We initially used the DSC as a general-purpose metric for both publicly available datasets and their corrupted versions, as the objective of this experiment is not to solve a particular digital pathology task, but to compare the effects of the learning strategies on segmentation accuracy. The DSC is computed for each image of the test set. To determine significant differences between the strategies, in terms of performance achieved with a given training set, the DSC obtained on the same test image are compared by means of the Friedman test and the Nemenyi post-hoc test, as described in Chapter 4. The DSC, however, is (like the IoU) asymmetrical in its treatment of over-estimation vs under-estimation of the segmented region. In a dataset where the proportion of positive tissue is so large, the DSC of a method that mostly predict positive pixels everywhere will be much better than that of a method that is more conservative in its predictions. We therefore also compute the per-pixel MCC to take the “true negatives” into account in the evaluation, thus treating the segmentation task as a per-pixel binary classification task. While the MCC is not a commonly used segmentation metric, its symmetrical properties are nonetheless useful in gathering insights on the behaviour of the different learning strategies and can capture information that are not easily detected with the DSC.

On the GlaS dataset, a "statistical score" is also computed to highlight the actual differences in performance between the tested strategies. For each corrupted dataset and for each pairwise strategy comparison, if the difference between the two strategies is judged significant by the post-hoc test (p<0.05p\ < \ 0.05), a positive point is assigned to the best learning strategy and a negative point to the other. The statistical score is computed by summing those points for each learning strategy. The best learning strategies so determined are then applied on the Epithelium dataset.

5.4.3 Results Results on the GlaS dataset

The average DSC and MCC on the GlaS test set of the learning strategies are reported in Table 5.4, alongside the statistical score. The first notable thing is that all learning strategies outperform the baseline method on most corrupted training sets. Using the DSC, it appears that the three most effective learning strategies overall are the “Only Positive” and the two “Generated Annotations” methods. The “Only Positive” results, however, are far less impressive when looking at the MCC, particularly on the “50% Noise + High deformations” (NoisyHD) dataset. This is due to a strong bias towards positive predictions on that particular dataset. From the MCC results, the two “Generated Annotations” methods appear to outperform the others, with the SSL-OnlyP method as the only other method that, on average, outperforms most others.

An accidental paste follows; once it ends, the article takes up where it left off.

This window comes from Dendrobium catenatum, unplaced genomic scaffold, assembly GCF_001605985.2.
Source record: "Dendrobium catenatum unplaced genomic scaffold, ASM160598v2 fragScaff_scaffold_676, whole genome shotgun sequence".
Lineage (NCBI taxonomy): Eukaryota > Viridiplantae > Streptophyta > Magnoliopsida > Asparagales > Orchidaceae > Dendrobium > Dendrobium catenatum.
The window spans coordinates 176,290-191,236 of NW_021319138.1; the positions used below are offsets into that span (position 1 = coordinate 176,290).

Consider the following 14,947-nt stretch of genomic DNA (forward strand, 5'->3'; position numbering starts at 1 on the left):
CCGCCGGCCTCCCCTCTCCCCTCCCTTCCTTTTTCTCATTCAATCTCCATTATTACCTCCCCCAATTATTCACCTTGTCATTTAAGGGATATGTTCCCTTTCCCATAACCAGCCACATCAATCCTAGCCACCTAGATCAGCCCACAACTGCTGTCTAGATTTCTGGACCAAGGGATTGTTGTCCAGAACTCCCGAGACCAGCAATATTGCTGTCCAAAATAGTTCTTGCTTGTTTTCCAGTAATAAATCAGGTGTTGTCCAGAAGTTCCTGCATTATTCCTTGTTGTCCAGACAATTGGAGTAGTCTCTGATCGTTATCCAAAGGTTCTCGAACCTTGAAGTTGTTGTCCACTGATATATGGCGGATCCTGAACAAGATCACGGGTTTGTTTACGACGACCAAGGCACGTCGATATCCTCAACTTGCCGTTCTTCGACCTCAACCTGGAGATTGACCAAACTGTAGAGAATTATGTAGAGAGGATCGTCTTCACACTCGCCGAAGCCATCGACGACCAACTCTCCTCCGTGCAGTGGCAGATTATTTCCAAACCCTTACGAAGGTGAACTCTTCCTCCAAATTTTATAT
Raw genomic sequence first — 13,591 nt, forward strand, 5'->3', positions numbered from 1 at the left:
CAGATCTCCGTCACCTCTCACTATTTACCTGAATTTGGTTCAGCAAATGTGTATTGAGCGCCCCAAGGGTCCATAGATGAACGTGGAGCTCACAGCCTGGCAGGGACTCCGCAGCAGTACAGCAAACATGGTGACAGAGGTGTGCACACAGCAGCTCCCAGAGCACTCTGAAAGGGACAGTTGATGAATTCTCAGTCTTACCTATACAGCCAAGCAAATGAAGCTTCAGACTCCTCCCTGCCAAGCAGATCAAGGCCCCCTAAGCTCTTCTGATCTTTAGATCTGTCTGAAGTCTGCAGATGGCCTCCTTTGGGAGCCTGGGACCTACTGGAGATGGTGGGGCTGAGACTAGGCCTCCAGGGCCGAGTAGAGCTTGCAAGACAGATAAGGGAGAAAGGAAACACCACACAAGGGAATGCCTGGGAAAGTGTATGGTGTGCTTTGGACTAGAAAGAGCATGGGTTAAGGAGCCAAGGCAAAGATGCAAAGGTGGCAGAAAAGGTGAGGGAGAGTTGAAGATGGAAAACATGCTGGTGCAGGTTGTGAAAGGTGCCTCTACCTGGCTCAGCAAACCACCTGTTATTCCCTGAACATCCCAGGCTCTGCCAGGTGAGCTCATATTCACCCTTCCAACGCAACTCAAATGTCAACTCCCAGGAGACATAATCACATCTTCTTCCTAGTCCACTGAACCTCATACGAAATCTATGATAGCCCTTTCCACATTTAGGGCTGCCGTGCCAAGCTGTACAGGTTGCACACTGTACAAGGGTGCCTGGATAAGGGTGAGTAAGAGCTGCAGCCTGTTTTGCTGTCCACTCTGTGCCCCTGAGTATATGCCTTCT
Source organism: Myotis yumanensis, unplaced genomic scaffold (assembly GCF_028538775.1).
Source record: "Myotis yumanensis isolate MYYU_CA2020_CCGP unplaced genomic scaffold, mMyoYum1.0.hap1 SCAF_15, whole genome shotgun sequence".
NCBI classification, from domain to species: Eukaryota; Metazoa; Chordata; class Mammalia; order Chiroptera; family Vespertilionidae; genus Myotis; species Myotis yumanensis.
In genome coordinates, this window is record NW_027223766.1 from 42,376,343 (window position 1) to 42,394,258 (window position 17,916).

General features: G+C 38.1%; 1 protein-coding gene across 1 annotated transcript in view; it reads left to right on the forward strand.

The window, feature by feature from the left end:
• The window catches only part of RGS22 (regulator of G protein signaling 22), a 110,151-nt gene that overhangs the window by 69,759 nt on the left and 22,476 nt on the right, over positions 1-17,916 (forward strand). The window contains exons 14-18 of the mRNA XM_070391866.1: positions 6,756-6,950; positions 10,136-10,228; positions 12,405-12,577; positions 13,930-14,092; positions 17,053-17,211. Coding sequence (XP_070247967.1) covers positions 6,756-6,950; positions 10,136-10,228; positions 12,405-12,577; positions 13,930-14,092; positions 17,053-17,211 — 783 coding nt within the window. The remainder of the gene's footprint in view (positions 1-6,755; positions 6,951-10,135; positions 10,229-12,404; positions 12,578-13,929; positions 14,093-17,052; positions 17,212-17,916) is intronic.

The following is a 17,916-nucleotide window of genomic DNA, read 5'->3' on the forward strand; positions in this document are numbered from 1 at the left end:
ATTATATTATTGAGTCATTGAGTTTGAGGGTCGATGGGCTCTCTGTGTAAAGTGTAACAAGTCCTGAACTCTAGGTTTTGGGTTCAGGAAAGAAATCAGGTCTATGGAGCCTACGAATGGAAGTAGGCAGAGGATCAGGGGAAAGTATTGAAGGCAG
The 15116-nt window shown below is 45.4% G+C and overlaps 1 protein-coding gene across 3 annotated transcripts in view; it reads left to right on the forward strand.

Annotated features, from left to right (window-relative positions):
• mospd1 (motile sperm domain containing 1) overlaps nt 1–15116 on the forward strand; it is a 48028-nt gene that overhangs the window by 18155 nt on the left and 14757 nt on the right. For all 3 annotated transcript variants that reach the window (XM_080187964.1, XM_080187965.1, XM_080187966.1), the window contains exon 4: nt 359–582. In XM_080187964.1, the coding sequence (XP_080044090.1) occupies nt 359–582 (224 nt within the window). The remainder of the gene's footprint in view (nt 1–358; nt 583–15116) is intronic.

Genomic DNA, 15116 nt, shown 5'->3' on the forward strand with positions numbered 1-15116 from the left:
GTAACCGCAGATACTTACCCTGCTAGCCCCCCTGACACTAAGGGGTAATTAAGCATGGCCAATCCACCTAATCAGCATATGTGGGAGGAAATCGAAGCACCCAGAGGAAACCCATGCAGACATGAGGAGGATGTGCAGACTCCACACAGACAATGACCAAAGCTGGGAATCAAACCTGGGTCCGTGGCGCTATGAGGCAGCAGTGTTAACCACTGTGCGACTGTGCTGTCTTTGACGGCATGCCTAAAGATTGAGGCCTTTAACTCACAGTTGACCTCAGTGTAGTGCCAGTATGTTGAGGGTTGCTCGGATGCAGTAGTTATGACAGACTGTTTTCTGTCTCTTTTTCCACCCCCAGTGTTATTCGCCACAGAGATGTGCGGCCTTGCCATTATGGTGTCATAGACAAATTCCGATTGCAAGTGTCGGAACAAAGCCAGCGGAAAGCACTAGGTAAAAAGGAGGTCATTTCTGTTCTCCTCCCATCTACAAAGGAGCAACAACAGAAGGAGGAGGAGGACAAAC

Table 5.4. Average DSC and MCC computed on the (non-corrupted) test set (80 images) of the GlaS dataset for the ShortRes network trained with different learning strategies on the different corrupted annotations. Scores in bold are not found significantly different (i.e. p>0.05p > 0.05) from the score of the best strategy for that dataset using the Nemenyi post-hoc test (comparing the scores obtained on the same test image). The statistical score calculates a balance between the number of significant pairwise comparisons where the result of the strategy is the worst and those where it is the best (see main text for details).
DSC Original Noisy BB NoisyBB NoisyHD Stat. score
Baseline 0.841 0.231 0.724 0.511 0.212 -22
OnlyP 0.836 0.768 0.730 0.697 0.660 10
SSL 0.831 0.467 0.756 0.522 0.207 -11
SSL-OnlyP 0.819 0.729 0.740 0.730 0.428 5
GA100 0.837 0.764 0.755 0.700 0.621 12
GA75 0.843 0.736 0.754 0.695 0.608 10
LA 0.837 0.575 0.761 0.631 0.449 -4
MCC Original Noisy BB NoisyBB NoisyHD Stat. score
Baseline 0.683 0.231 0.355 0.328 0.200 -18
OnlyP 0.668 0.577 0.409 0.450 0.012 -1
SSL 0.664 0.372 0.474 0.347 0.186 -6
SSL-OnlyP 0.647 0.537 0.413 0.487 0.070 5
GA100 0.664 0.588 0.455 0.413 0.438 11
GA75 0.687 0.573 0.453 0.410 0.433 11
LA 0.674 0.450 0.488 0.337 0.322 -2

The per-dataset results show, however, that the learning strategies have different strengths and weaknesses when it comes to the types of imperfection in the annotations. The SSL-OnlyP strategy, for instance, significantly outperforms all others when trained on the “50% Noise + Bounding boxes” (NoisyBB) set, where the OnlyP method also performs relatively well. Both perform very poorly, however, when trained on the NoisyHD set. The SSL and LA methods, meanwhile, have the worse performances overall (outside of the baseline), yet they still perform well when trained on the “Bounding boxes” (BB) set (although all methods have very similar results when using those annotations).

Results of the “50% Noise” (Noisy) training on some images from the test set are shown in Figure 5.9. The baseline network severely underestimates the target regions. The OnlyP strategy recovers a lot of the performance but has large regions of false positives. The GA100 offers a form of compromise between the two, and generally has the best results overall. The raw results could be considerably improved in all cases with some basic post-processing (such as morphology operations), but these raw results make the effects of the learning strategies more visible.